There is much to examine in this passage including, at minimum, the fulfillment of the promised Messiah, the virginity of Mary, the divine communication of God, and the meaning of the phrase “God with us”, which is significant for our discussion here.  “God with us” in its context imports all of the Old Testament meaning of God dwelling with His people, going back to the Garden (Gen. 3:8), the blessing promised upon entrance into Canaan (Ex. 29:45; Lev. 26:11-12), and elsewhere (Ezek. 37:27; et.al.).

In the Greek, this phrase, “God with us” is meta (meth) hemon ho Theos, which brings us to the purpose and significance of this brief post.  Matthew, under divine inspiration of the Holy Spirit, concludes his gospel with this same phrase, ego meta (meth) humon eimi in Matthew 28:20 which is literally translated “I with you all am” or “I am with you all”.

The significance of these phrases framing the opening and conclusion of this gospel account should be obvious.  Our Lord’s birth is announced by means of fulfillment of the Old Testament prophecy, one in which the title given Him is Immanuel, “God with us”.  As if that statement were not strong enough to establish the deity of our Lord, we are given by means of quotation from Him the same phrase, “I am with you all”.  A statement which should not be minimized, but is purposeful in Christ claiming deity for Himself.

This is a crucial point of contention when witnessing to those who deny that Jesus is God.  Often, their arguments are that Christ never claimed that He is God, which of course is false.  Here we have two crystal clear references to His own claim to deity.  First, as shown above, is His substitution of “I am” in the place of “God” in the phrase “will be with you”.

Second, is the meaning of the phrase “I am” (ego eimi), which is developed in far greater detail in the Gospel of John, particularly as he recounts the “I am” phrases spoken by Christ (John 6, 8, 10, 11, 14).  By taking upon Himself this title, I am, Jesus takes upon Himself the meaning of this as well which finds its own development Exodus 3:14, “God said to Moses, “I am who I am.”And he said, “Say this to the people of Israel: ‘I am has sent me to you.”  In the verse that follows, we get the name of God that we are accustomed to seeing on the pages of Holy Scripture, “God also said to Moses, “Say this to the people of Israel: ‘The LORD, the God of your fathers, the God of Abraham, the God of Isaac, and the God of Jacob, has sent me to you.’ This is my name forever, and thus I am to be remembered throughout all generations.”   Here we have the LORD (all capital letters) standing for God’s divine, covenant name YHWH (pronounced Yah-weh), which is connected to the title “I AM”.  When Christ adopts the title “I AM” He is doing nothing less than taking the name Yahweh for Himself.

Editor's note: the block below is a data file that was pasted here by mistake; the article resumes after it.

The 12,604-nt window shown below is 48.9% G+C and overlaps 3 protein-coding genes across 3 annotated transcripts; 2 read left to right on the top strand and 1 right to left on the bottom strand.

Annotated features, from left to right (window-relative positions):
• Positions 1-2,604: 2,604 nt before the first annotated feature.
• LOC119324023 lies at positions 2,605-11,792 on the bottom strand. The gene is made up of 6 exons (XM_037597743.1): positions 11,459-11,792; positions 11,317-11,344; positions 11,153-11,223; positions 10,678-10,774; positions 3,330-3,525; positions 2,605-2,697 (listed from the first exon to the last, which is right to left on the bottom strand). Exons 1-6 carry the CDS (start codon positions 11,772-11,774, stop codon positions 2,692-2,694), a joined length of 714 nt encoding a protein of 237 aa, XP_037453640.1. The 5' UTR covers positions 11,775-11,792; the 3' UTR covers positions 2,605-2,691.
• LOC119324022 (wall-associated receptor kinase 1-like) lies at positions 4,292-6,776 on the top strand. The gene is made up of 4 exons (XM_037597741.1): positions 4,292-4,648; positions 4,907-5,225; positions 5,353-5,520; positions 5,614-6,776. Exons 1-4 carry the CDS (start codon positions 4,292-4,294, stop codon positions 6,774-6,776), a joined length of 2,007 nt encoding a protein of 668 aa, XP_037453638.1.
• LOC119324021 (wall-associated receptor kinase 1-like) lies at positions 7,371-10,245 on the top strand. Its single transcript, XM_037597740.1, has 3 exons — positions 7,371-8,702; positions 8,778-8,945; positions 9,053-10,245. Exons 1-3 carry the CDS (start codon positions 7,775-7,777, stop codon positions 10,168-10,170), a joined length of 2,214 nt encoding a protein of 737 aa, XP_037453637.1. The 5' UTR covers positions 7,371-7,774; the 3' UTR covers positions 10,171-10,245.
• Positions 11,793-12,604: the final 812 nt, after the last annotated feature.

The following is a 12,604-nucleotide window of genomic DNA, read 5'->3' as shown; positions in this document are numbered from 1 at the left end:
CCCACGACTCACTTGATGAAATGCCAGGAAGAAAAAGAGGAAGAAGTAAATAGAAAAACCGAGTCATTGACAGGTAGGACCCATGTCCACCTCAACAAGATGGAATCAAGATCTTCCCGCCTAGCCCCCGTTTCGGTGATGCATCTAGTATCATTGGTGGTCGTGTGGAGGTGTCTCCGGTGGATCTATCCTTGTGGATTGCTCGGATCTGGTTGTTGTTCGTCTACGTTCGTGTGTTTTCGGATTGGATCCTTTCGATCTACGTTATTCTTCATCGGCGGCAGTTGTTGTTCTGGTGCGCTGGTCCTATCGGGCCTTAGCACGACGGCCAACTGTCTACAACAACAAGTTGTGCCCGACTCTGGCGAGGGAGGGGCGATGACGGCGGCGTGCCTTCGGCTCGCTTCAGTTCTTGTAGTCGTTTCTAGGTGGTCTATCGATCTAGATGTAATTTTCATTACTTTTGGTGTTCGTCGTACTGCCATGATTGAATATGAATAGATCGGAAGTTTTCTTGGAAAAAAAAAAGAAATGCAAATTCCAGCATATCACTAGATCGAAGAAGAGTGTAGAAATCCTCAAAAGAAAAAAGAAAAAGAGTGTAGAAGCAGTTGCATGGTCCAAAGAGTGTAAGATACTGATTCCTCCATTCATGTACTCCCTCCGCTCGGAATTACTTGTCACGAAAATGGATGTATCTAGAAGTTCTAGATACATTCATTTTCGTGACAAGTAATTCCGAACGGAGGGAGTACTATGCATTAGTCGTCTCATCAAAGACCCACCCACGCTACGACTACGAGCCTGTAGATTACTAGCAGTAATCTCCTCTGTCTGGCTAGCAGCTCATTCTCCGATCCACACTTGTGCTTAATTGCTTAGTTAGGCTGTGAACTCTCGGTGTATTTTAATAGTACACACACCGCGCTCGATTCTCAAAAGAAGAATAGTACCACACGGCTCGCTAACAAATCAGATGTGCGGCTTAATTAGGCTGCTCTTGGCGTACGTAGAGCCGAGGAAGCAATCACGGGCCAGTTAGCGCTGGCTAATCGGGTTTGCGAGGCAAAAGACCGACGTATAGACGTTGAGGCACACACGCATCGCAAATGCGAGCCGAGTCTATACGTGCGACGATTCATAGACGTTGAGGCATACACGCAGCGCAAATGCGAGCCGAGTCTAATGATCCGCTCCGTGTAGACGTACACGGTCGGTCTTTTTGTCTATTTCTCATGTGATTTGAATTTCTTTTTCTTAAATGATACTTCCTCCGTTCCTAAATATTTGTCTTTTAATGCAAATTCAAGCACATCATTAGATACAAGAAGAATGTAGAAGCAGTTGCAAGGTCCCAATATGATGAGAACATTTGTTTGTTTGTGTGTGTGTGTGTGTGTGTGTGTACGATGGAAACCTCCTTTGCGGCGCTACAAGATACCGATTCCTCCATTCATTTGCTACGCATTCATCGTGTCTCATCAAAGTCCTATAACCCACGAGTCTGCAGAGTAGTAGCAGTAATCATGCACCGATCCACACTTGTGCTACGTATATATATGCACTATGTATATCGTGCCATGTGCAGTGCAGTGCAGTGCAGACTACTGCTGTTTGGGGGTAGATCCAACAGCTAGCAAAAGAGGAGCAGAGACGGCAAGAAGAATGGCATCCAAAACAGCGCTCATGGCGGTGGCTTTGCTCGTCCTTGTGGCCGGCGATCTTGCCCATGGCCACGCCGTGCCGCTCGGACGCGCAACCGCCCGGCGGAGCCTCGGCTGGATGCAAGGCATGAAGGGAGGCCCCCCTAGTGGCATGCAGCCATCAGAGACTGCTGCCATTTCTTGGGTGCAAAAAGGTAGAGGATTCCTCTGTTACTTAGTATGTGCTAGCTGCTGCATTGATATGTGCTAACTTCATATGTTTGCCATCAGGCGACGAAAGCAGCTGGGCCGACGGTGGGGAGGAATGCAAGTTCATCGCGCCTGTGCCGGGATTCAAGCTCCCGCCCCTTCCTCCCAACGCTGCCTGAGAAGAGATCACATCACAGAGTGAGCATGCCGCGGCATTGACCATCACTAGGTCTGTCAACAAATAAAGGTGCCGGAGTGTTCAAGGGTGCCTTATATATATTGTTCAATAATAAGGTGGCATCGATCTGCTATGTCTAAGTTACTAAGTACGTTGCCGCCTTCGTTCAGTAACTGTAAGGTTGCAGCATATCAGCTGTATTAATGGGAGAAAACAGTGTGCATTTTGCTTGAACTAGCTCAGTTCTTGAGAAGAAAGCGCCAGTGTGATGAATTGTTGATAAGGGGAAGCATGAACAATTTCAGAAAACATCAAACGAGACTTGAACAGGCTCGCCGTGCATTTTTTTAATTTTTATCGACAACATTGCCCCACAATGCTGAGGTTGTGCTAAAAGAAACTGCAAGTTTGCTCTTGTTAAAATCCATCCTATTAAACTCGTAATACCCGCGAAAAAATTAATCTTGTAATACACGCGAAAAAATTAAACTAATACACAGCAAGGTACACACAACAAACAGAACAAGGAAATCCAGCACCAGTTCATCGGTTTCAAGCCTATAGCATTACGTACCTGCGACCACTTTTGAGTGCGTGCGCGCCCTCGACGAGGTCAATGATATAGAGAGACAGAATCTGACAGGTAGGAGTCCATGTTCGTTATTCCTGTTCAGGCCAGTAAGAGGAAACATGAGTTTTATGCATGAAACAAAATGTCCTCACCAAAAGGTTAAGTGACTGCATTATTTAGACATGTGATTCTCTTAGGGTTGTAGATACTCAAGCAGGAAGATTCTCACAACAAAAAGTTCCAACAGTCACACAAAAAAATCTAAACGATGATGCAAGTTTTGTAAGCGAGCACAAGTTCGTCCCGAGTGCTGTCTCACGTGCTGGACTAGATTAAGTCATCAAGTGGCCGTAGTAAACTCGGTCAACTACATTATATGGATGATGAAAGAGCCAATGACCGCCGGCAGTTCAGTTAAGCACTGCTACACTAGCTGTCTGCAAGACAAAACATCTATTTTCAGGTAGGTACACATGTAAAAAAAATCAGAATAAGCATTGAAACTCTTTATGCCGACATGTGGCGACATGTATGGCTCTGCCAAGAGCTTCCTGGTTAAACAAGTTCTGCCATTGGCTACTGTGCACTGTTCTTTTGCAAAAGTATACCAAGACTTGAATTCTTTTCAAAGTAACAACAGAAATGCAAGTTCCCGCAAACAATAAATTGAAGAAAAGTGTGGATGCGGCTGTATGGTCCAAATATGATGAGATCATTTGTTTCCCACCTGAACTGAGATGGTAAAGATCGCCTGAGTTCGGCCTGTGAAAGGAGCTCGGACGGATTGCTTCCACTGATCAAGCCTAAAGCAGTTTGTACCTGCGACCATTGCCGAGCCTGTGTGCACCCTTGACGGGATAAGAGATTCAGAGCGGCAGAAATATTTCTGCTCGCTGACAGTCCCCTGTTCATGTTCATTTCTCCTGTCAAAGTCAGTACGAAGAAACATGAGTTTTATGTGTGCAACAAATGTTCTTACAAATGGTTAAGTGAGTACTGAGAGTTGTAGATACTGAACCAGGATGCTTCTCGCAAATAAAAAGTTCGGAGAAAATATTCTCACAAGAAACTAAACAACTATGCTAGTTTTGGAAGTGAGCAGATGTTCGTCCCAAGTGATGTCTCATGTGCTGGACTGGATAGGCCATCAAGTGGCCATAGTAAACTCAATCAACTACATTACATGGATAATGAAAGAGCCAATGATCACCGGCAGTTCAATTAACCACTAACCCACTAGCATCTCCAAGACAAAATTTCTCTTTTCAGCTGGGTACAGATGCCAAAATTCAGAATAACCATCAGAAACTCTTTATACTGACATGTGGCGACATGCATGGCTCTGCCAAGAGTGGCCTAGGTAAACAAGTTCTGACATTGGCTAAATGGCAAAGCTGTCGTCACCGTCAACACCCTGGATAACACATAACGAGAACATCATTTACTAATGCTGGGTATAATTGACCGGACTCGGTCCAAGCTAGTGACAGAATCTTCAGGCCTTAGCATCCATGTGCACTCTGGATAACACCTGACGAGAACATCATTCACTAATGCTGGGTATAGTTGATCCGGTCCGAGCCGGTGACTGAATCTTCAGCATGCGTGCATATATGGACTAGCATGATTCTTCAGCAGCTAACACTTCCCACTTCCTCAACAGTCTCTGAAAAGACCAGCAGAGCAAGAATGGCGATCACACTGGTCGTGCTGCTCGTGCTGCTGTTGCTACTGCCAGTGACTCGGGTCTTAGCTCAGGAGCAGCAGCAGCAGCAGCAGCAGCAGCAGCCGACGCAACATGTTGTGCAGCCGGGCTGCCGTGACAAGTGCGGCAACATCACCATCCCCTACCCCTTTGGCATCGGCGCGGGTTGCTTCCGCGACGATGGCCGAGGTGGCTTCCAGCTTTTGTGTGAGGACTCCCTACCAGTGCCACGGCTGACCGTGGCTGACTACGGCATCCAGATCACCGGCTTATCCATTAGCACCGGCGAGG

In these two short, seemingly inconsequential statements we have barely scratched the surface of the wisdom of God in the revelation of His Son Jesus and the establishment of Him as God in the Flesh, literally God with us.  How often we must give our hearts over with the Apostle Paul to proclaim, “Oh, the depth of the riches and wisdom and knowledge of God! How unsearchable are his judgments and how inscrutable his ways!” Rom. 11:33

A Great Light

“The people who walked in darkness have seen a great light; those who dwelt in a land of deep darkness, on them has light shone.” Isaiah 9:2

The Scripture’s great contrast between light and darkness is here on display through the words of the prophet Isaiah concerning, in the near, hope in the midst of the Assyrian invasion, yet in the far, a future greater in hope found in the person of our Lord Jesus Christ. In the context of Isaiah’s prophecy, which like so much of Old Testament prophecy looks toward the future and sees an amalgamation of events (often called prophetic perspective) this prophecy is set in the midst of the coming judgment on Israel as God-ordained punishment for their apostasy from God. The darkness expresses the hopelessness of the current situation, yet the language of Isaiah, “…have seen a great light” is that of the prophetic perfect, used to express the surety of a future event as though it has already happened. Commenting on this passage Calvin writes,